Between Beltway 8 and the dams farther upstream, the bayou was stripped, channelized, and straightened in the 1950s. As mentioned above, this six-mile stretch of the river is now Terry Hershey Park, owned by the Flood Control District. Recently, after years of resistance from park users, neighborhood residents, and environmentalists, the district cut down the trees on the south bank, graded the slopes, and bulldozed shallow detention basins there. In the 1990s the District had done this on the north bank, which is now virtually shadeless, covered with mowed turf grass, which is useless for slowing, absorbing, and cleansing stormwater runoff.
The stated purpose of the three basins on the south bank is to briefly hold stormwater overflowing the bayou (in what would have been, prior to channelization, the bayou’s natural floodplain or even the channel itself). The small amount of temporary stormwater detention created is intended to mitigate increased flow into the bayou from future City of Houston drainage projects. This project, together with initial contracts to remove sediment in four channels flowing into Addicks Reservoir, is costing some $13.3 million in Harris County funds, according to Karen Hastings, communications manager for Flood Control. Lecon Inc. has the $13.3 million contract.
Dredge And Dredge Again
Addicks and Barker dams were built on the prairie in the late 1940s for flood control. Within the reservoirs, which are normally dry, the streams, including most of Buffalo Bayou, remain relatively natural, flowing freely through the floodgates, which stand open until there is a significant rain downstream. However, as noted in the District’s recent public meetings (see below), there is pressure from the District and other agencies to dredge the streams flowing through the reservoirs, which are large public parks.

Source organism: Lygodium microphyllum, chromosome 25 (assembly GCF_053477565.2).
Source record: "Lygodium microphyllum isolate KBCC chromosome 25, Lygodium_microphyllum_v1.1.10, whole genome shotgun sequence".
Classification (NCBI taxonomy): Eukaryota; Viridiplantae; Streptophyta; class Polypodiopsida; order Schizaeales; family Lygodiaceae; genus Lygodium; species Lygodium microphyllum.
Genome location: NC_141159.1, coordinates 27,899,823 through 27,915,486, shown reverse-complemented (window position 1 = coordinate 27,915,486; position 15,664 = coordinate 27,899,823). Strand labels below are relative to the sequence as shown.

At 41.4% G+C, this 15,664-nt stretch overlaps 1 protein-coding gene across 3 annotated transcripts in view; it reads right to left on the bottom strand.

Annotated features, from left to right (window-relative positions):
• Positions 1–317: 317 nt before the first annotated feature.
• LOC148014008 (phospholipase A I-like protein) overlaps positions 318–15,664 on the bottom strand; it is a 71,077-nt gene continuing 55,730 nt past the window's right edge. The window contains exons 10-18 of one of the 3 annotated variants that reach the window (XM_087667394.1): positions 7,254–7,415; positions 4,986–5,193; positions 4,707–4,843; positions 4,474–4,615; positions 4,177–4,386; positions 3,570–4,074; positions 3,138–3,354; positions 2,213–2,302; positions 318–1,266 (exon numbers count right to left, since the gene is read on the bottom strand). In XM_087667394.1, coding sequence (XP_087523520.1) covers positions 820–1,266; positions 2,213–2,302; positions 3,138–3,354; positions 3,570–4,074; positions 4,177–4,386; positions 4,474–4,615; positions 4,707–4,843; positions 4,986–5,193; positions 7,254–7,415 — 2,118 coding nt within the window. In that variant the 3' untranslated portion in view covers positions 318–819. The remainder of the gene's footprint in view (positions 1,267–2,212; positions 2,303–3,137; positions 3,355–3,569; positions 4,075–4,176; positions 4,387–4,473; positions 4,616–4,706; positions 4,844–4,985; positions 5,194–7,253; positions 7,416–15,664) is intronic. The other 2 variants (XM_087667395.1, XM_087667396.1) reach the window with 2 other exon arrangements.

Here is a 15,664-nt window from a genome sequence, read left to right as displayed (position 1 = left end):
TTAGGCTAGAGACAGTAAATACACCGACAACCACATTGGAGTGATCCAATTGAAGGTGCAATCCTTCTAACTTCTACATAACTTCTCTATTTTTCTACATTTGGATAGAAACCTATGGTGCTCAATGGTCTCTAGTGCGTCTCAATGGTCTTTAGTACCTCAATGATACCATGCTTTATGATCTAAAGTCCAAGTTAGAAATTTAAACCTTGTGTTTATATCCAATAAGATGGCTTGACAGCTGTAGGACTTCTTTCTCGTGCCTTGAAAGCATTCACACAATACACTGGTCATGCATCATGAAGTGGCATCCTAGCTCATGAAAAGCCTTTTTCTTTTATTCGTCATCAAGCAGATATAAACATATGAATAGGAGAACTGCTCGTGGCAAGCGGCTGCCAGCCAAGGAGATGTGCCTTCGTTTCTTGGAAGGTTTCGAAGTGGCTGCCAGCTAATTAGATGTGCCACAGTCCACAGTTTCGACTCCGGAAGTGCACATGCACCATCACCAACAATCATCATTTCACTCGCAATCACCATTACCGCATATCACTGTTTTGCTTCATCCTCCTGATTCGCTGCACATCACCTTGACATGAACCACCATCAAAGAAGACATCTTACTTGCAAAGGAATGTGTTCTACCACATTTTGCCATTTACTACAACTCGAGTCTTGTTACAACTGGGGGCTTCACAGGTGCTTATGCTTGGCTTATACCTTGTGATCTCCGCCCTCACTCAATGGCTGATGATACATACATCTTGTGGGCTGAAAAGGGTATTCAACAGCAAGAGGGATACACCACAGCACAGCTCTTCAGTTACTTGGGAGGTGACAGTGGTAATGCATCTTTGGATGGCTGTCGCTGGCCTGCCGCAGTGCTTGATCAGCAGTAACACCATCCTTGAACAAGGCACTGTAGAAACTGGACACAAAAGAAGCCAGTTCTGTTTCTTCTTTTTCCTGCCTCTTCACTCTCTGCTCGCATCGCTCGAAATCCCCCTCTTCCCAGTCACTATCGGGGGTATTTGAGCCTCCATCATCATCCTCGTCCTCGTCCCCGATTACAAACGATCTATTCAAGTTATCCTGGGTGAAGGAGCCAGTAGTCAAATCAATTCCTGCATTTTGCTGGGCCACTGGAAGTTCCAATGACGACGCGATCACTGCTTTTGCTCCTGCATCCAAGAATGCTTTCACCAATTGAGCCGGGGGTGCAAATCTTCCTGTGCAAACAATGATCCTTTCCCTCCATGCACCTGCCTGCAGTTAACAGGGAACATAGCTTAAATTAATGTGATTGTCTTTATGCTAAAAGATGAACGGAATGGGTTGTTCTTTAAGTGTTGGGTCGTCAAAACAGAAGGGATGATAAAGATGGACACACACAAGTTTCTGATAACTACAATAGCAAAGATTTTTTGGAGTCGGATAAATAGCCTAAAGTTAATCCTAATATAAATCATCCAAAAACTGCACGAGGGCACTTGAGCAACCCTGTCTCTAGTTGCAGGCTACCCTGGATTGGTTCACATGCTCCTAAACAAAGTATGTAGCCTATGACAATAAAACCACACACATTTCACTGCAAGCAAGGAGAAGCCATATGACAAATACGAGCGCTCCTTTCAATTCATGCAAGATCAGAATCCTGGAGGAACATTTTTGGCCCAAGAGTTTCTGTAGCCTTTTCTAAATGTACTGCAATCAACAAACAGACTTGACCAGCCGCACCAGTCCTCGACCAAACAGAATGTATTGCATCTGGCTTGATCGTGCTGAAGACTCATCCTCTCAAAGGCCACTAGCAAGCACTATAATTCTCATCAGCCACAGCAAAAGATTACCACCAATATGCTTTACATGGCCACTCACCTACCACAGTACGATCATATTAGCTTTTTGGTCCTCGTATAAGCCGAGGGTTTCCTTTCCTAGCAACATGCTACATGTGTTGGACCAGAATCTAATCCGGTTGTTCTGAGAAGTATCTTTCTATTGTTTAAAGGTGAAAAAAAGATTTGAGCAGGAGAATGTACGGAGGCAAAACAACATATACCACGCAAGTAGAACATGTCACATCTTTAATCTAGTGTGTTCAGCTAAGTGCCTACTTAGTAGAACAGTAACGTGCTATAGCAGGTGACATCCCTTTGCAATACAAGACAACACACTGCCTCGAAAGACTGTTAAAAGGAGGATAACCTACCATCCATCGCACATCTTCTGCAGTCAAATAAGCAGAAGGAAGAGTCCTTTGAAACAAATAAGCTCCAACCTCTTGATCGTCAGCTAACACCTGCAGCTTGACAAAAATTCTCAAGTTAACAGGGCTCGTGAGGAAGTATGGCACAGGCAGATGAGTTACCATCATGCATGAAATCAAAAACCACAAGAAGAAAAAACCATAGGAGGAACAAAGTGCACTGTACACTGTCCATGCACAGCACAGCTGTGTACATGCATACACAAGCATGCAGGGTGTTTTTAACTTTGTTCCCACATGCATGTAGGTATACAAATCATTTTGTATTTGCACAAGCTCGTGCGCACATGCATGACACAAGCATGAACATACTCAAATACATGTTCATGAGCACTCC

Upstream of the reservoirs, where homes also flooded badly during Harvey, the bayou and the streams that ultimately flow into it were stripped and channelized decades ago during development of subdivisions. The Flood Control District recently held meetings about their multi-million dollar project to clear these altered channels of sediment and “restore them to their original design capacity.” Apparently that means a trapezoidal shape (basic ditch design), according to Travis Sellers, senior vice president of IDS Engineering, the company responsible for studying and designing the channel dredging project. (Modern ditch design, however, is a two-stage ditch allowing for native vegetation to slow and cleanse polluted urban or agricultural runoff.)
Does Dredging Work?
Sellers, in answer to questions during the Oct. 3 public meeting about dredging streams flowing into Addicks Reservoir, insisted that the dredging would only increase the storage capacity of the stream “so that it doesn’t flood neighbors downstream.” Increasing the capacity of the streams would have no impact on the amount of water flowing into the overburdened Addicks Reservoir, Sellers claimed.
Part of a river’s natural function is to transport sediment, especially during storm events. Silt and sand carried by rivers, including Buffalo Bayou and its tributaries, ends up rebuilding banks and replenishing beaches on the coast.
Dredging, deepening and widening streams are controversial practices, largely because they increase flooding and erosion, destabilize streams, damage the ecosystem, and only lead to more maintenance, among other things. When the river channel is too wide, for example, the water slows and sediment falls out. As an alternative, some experts recommend focusing on the source of sediment. In the case of streams in west Houston, Sellers agreed that development and uncontrolled runoff from construction sites was a likely source